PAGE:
the athleticJack Pitt-Brooke of ‘s wondered on Twitter if gaming authorities might be demonstrating “a bit of self-flagellation instinct, a ‘Can’t you see we’re playing’ kind of thing.” ‘How dare we try to continue as normal?’

“It’s almost ascetic.”

That sounds good, as if football is so desperate to be seen to be doing the right thing that it fights to see what is right. Or maybe you’re just terrified your product and brand will be trashed by the sort of newspaper columnist or radio presenter who would be quick to call the Premier League a national DISGRACE for continuing as normal (never stopping to question your own decision). to do the same).

There are so many practical questions for those affected by this weekend’s postponements: fans who have booked their trip (particularly those from abroad) and those who won’t be able to do so on a rearranged date; casual workers who are increasingly reliant on their match-day income as the cost-of-living crisis worsens.

There are also obvious questions about accessory congestion.

In this of all seasons, with the Premier League suspended between mid-November and December 26 to make room for the World Cup final in Qatar, the loss of a full weekend’s match schedule ( and quite possibly a second one a week from now, coinciding with the Queen’s funeral) will wreak havoc. For the 10 British clubs participating in all three European competitions, the calendar already looked very packed.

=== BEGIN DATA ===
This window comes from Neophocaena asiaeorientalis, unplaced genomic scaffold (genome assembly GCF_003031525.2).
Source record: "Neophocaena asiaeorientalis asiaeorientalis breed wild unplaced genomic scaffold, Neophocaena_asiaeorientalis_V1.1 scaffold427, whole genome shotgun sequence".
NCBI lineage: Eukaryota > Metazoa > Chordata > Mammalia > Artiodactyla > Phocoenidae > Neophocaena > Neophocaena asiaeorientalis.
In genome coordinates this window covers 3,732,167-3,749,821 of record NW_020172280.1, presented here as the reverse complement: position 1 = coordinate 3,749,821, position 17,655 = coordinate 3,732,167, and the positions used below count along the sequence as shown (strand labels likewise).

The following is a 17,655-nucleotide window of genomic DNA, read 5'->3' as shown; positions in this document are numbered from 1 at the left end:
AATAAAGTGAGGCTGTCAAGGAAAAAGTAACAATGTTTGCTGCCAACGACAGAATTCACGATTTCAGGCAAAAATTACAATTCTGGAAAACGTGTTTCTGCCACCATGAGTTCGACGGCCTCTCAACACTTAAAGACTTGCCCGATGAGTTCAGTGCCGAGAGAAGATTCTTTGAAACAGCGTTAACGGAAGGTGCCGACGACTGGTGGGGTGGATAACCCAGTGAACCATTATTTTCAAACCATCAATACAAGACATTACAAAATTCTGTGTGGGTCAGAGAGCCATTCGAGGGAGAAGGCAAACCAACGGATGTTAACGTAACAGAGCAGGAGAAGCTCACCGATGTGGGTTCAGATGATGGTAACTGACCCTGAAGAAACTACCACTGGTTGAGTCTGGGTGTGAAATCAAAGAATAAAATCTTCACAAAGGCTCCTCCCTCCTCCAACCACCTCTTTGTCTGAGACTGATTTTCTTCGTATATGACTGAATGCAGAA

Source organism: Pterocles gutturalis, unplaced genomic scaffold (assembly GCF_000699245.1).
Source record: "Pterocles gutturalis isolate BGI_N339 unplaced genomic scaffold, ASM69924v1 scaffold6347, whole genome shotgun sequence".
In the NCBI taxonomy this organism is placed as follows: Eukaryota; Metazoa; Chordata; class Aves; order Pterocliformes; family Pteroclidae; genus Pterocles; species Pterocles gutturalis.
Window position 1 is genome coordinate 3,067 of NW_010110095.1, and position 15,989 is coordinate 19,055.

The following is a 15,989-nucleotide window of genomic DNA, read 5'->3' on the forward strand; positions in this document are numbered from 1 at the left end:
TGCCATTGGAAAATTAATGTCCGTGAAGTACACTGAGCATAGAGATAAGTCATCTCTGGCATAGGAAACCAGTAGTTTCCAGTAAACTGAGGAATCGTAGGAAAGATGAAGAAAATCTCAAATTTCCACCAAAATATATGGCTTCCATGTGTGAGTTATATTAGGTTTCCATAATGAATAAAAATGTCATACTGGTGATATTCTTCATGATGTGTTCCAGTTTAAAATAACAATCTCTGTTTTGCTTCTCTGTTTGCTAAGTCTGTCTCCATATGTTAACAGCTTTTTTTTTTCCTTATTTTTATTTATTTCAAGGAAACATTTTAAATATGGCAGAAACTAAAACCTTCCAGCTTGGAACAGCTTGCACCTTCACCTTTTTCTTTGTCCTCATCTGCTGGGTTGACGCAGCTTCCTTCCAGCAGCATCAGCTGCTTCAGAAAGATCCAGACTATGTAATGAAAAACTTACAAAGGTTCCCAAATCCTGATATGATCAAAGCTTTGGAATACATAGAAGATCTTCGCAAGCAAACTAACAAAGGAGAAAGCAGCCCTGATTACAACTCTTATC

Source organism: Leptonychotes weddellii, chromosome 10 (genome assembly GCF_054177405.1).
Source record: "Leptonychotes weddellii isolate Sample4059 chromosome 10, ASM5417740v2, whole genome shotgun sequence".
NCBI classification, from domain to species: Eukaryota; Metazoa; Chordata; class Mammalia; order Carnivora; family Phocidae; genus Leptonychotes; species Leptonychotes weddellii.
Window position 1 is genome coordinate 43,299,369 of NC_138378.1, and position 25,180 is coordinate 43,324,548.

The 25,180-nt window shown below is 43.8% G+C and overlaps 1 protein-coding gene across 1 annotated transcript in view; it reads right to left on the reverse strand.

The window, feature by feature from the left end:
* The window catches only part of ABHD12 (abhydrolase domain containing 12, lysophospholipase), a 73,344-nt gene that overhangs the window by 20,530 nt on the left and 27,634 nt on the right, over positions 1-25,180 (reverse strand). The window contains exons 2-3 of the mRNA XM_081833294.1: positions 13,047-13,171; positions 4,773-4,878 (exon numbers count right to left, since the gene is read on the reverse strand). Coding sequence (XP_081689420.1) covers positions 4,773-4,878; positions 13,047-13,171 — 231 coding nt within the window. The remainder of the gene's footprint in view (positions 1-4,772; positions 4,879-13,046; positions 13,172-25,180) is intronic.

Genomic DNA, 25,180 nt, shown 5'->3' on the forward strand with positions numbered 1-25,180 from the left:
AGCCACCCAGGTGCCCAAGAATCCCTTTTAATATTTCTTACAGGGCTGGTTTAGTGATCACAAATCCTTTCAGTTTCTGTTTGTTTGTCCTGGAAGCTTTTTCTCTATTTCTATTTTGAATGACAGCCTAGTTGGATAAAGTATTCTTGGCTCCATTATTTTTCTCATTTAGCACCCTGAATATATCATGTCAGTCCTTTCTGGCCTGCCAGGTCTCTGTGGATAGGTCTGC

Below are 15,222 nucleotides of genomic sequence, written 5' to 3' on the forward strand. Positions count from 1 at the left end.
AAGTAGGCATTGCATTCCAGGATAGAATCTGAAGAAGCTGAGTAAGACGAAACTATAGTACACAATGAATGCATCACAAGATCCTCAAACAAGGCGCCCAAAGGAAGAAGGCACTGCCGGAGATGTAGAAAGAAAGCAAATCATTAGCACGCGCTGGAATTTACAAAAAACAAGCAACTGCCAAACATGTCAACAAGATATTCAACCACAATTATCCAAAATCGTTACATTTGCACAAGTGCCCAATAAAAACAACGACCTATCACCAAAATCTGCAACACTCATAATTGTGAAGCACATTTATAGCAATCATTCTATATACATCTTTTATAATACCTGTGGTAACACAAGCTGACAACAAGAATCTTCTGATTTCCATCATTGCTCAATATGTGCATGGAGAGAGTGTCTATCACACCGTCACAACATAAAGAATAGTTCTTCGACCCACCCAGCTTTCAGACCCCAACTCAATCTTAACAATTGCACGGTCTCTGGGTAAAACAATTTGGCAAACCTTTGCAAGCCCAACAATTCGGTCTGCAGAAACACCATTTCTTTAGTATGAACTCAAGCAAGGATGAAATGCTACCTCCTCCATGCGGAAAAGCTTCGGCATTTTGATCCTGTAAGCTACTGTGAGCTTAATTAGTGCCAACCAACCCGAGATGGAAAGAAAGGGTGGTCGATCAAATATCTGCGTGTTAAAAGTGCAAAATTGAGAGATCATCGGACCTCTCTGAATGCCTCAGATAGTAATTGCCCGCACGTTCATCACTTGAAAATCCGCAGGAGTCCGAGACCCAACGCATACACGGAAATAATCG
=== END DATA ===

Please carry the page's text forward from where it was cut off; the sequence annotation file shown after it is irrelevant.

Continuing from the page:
That doesn’t seem to have been a consideration here.

Nor should it have been.

When it comes to a matter of respect, it should be a matter of principle rather than convenience. Reluctantly to have continued, on the grounds that a congested match schedule left them no choice, would have been a mistake.

But playing in the way that UK sports like cricket, rugby union (both union and league) and ice hockey will do today, and even the Queen’s beloved horse racing tomorrow, seems right. .

If society continued as normal, from shops to factories to theaters, you may have imagined that football would be comfortable doing the same.

It felt like an opportunity. We got a glimpse of that in West Ham United’s Europa Conference League match against Romanian visitors FCSB on Thursday night, just an hour after the announcement of his death, as the minute’s silence before the match was preceded by an interpretation Spontaneous from God Save The Queen. and a burst of applause.

Not all fans in England, or even Scotland, Wales and Northern Ireland, claim to rival West Ham’s when it comes to realistic sentiment, but that was a powerful and significant show of respect.

It could have been widely replicated this weekend, hundreds of thousands of people, from one end of the UK to the other, gathering to pay tribute to Elizabeth II just as football fans were invited to pay their respects to their father 70 years earlier. . .

It feels like a missed opportunity.

(Top photo: Zac Goodwin/PA Images via Getty Images)